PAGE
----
Resort offers adventure Indiana Jones-style


anama is a Central American Rip Van Winkle waking from a long, deep sleep. For years this odd-shaped country, the land bridge between North and South America, was so wrapped in the embrace of the U.S. that it existed in the minds of most as "the country with the canal."

But today Panama is very much awake and is very actively promoting itself as one of the most ecologically diverse, culturally rich, tourist-friendly destinations in the world.

And as tourism gains traction, Panama has taken aim at developing its family travel product, with the Gamboa Rainforest Resort taking the lead.

It's arguably the country's preeminent destination for curious, adventurous families with somewhat older children.

Laura deArment of Solar Tours, a Washington-based wholesaler, said at least half of the clients she and the travel agents who work with her send to Gamboa are families.

"Gamboa is perfect for the better-educated, better-traveled, curious family," she said. "The activities are creative and interesting, the staff is helpful, they all speak English. The reviews we receive are all very positive."

Gamboa, about 17 miles from downtown Panama City and 31 miles from Tocumen Airport, is a spectacular place.

Set within the 55,000-acre Soberania National Park, a protected rain forest, Gamboa is surrounded by vivid vegetation, birds the colors of stained glass and an ecosystem that's the basis for its family activities.

Gamboa has hosted dignitaries from former President Jimmy Carter to Queen Sophia of Spain and Prince Hitachi of Japan.

But, for all that, it's laid-back, unpretentious and welcoming.

The visiting families I've seen here create instant cultural bridges.

The Gamboa Rainforest Resort is located about 17 miles from Panama City in the 55,000-acre Soberania National Park, a protected rain forest in Panama. Herman Bern, director of marketing and a scion of the family that owns Bern Hotels and Resorts (which, in turn, owns and manages Gamboa, Miramar InterContinental Panama, Suites Ambassador and Holiday Inn Panama) made it clear that the property was designed for families from its inception.

"Not just parents with children," he said, "but uncles, aunts, grandparents. We are seeing the face of family travel change, and reunions are very big here. I come from a close family, so it's a personal matter that we serve families."

Bern said every aspect of Gamboa, from placement of beds to landscaping, was undertaken with family travel in mind.

Each room is furnished in what the resort calls "tropical elegance" -- colorful prints, vivid fabrics and light-blond wicker furniture.

But the balconies, complete with hammock and uninterrupted views of the broad Chagres River, the rain forest and sprawling botanical gardens, are the most compelling feature.

The vast, all-glass main lobby with Tiffany lamps and chandeliers offers a panoramic view of the wilderness and, in the distance, the Panama Canal.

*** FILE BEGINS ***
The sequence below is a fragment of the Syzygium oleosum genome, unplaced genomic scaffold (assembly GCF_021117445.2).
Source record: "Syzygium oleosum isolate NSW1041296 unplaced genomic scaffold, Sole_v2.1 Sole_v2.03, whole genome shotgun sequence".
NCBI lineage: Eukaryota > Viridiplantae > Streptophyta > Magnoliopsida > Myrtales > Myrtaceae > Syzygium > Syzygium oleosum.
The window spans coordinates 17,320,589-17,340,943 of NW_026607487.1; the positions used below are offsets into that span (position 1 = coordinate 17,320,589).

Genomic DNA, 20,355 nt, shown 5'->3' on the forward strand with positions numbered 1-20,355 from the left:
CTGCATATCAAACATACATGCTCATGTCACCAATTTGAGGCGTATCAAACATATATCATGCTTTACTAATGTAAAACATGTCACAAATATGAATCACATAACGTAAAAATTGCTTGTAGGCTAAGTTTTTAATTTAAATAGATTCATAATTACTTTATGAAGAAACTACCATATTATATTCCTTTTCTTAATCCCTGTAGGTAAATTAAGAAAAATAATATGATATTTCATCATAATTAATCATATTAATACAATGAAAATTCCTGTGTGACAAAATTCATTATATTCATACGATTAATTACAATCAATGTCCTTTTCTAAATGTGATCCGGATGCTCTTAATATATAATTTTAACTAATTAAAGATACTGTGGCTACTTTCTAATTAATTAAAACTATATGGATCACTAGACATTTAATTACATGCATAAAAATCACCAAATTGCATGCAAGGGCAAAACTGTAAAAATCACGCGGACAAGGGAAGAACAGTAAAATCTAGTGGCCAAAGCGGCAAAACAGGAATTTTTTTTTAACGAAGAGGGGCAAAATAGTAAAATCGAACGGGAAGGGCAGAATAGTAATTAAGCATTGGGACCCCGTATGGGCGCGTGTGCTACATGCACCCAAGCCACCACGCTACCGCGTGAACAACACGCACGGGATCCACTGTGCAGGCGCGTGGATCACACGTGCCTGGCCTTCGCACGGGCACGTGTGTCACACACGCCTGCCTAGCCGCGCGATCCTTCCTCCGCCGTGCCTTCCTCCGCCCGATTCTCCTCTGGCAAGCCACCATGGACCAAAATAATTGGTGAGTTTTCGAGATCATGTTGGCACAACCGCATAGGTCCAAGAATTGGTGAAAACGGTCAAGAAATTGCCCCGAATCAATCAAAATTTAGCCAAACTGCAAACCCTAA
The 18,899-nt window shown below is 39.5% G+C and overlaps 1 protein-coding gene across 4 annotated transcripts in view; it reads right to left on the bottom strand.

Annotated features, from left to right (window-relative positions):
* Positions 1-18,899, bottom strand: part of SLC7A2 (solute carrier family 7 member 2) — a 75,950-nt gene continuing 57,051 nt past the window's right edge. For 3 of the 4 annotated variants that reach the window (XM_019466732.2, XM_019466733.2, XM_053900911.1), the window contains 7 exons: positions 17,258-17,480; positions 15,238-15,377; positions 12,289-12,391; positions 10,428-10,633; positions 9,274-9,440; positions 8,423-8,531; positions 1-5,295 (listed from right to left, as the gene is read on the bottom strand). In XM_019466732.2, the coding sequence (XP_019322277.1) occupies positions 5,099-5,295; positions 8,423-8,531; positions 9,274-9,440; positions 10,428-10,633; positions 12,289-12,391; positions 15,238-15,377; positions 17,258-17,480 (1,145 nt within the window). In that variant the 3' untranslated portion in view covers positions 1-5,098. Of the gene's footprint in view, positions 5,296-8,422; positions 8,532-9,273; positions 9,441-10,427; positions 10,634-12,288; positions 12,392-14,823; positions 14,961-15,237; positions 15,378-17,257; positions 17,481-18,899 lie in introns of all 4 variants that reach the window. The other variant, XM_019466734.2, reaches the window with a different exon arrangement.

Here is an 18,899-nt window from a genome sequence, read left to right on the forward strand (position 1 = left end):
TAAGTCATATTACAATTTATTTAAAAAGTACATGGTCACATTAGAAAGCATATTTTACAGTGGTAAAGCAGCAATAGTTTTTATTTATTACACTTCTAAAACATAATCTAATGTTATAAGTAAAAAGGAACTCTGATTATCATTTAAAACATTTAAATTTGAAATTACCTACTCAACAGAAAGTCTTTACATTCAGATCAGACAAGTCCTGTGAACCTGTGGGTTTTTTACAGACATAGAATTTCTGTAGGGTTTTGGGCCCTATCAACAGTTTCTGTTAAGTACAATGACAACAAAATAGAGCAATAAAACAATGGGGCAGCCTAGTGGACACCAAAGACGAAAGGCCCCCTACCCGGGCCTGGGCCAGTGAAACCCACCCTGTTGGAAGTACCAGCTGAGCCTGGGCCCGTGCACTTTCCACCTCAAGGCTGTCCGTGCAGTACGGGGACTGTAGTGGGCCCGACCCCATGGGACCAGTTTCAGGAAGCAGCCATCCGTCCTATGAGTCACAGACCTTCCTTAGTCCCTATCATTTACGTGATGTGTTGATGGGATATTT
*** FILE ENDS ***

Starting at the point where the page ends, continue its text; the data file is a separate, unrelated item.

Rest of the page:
All this creates a fun Indiana Jones-type adventure.

Panama and Gamboa make a point of helping clients, especially families, understand the delicate balance and beauty of the rain forest's ecosystem, so the various paths and trails lead to a frog research pond, a freshwater fish aquarium and, a family favorite, the turtle and iguana nesting area.

The kids I saw, between ages 8 and 14, especially appreciated the reptile exhibit and butterfly nursery.

Families note: These are not random wildlife exhibits or tacky tourist traps. The on-property attractions are staffed by Smithsonian researchers who manage to make learning enjoyable and engaging.

The model Embera Indian Village, for example, and the nighttime Wildlife Boat Tour or Kayaking on the Chagres River, where the keen-eyed get to see Toucans feeding in the trees, are memorable adventures.

Gamboa's accommodations include 107 rooms and suites, plus 48 refurbished villas dating to the 1930s, when they housed the families of the Panama Canal workers.

Gamboa has tennis courts, a marina, a nearby golf course, three restaurants and two bars.

Los Lagartos, the most interesting restaurant, is on the resort's marina and serves tropical cuisine and features views of huge, hulking ships transiting the canal.

Bern said Gamboa's family package, the three-night Gamboa Family Getaway, (see related sidebar Gamboa: Where active folks meet sloths) appeals to families who seem to be taking more frequent but shorter vacations.

Patrick Hogan of Elegant Adventures in Atlanta and a father of two said Gamboa and the package are perfect for those who have "done Disney and are seeking a cultural and educational experience."

Hogan added that clients need the advice and guidance of travel agents in booking Gamboa, and agents often need the advice of tour operators -- because the destination still is so new and the travel experience anything but routine.

Kaleel Sakakeeny covers the family travel market for Travel Weekly. He can be reached at [email protected].

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Panama: Facts and tidbits
• Yes, the water is drinkable.
• The national currency is the Balboa, but U.S. dollars are accepted everywhere.
• A valid U.S. passport is necessary and a tourist card must be purchased at the airport for $5.
• Pinkerton Global Intelligence Services in Washington places Panama in the highest category of tourist safety.
• For more information on Panama, contact the Panama Tourism Bureau at (011) 507 260-7000 or visit

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